"CNET Live: March 12, 2009"
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CNET Live: March 12, 2009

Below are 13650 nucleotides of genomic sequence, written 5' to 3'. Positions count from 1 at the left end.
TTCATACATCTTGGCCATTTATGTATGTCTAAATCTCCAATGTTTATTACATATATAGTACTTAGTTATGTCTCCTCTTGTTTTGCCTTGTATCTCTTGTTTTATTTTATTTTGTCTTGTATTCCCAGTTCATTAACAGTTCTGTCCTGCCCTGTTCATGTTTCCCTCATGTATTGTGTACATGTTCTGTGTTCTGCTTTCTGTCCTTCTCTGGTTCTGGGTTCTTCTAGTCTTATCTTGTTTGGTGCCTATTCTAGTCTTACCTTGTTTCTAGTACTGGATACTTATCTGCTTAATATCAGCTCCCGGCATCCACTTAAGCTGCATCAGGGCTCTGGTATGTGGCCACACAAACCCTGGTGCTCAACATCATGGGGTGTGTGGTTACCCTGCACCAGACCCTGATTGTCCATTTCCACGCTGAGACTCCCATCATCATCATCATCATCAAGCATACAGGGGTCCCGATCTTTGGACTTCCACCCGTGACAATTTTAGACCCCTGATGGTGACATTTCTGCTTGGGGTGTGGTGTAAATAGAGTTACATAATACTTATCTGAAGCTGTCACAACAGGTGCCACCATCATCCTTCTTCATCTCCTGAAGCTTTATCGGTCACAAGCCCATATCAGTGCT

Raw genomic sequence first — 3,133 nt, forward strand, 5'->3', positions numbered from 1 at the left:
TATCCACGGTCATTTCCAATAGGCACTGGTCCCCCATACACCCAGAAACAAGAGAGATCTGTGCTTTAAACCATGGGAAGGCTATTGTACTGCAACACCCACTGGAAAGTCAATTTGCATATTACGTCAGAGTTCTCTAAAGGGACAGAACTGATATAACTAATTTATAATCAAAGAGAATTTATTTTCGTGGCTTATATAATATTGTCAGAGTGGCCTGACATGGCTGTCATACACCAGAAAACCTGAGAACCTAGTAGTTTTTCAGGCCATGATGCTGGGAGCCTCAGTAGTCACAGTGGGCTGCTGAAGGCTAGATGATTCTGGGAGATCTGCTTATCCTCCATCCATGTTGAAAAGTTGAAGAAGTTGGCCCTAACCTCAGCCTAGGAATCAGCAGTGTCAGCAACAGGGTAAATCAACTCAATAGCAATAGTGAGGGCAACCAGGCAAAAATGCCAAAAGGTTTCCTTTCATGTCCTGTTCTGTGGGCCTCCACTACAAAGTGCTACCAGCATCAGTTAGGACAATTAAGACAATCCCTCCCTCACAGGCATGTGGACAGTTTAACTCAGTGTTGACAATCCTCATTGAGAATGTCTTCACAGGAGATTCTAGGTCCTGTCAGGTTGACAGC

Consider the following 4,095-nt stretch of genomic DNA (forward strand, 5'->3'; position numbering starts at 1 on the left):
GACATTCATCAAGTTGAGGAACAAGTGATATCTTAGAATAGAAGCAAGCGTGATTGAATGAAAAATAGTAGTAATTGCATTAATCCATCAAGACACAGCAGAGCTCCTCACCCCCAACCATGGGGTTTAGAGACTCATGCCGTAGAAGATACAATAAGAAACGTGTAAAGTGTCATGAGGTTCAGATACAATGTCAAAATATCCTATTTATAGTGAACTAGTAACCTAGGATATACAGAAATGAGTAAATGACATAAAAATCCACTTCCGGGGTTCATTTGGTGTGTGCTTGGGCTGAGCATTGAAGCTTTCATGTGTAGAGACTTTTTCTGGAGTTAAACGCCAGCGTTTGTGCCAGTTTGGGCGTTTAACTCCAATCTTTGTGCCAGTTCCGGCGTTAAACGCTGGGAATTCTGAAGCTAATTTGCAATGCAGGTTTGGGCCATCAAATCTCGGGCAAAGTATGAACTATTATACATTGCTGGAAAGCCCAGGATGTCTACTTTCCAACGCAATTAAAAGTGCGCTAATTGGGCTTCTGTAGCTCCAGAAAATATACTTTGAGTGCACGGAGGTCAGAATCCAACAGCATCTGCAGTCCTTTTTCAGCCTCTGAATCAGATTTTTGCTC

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>> Coming up on CNET Live, I know I don't look like Tom at all, we've got the boom and the bell. >> First, I'll share a little Palm Pre and Pro new. >> And we've got the scoop on the newest iPod Shuffle. Plus, we've got a little battle of minds between Bonnie and myself. CNET Live, we start it up right now.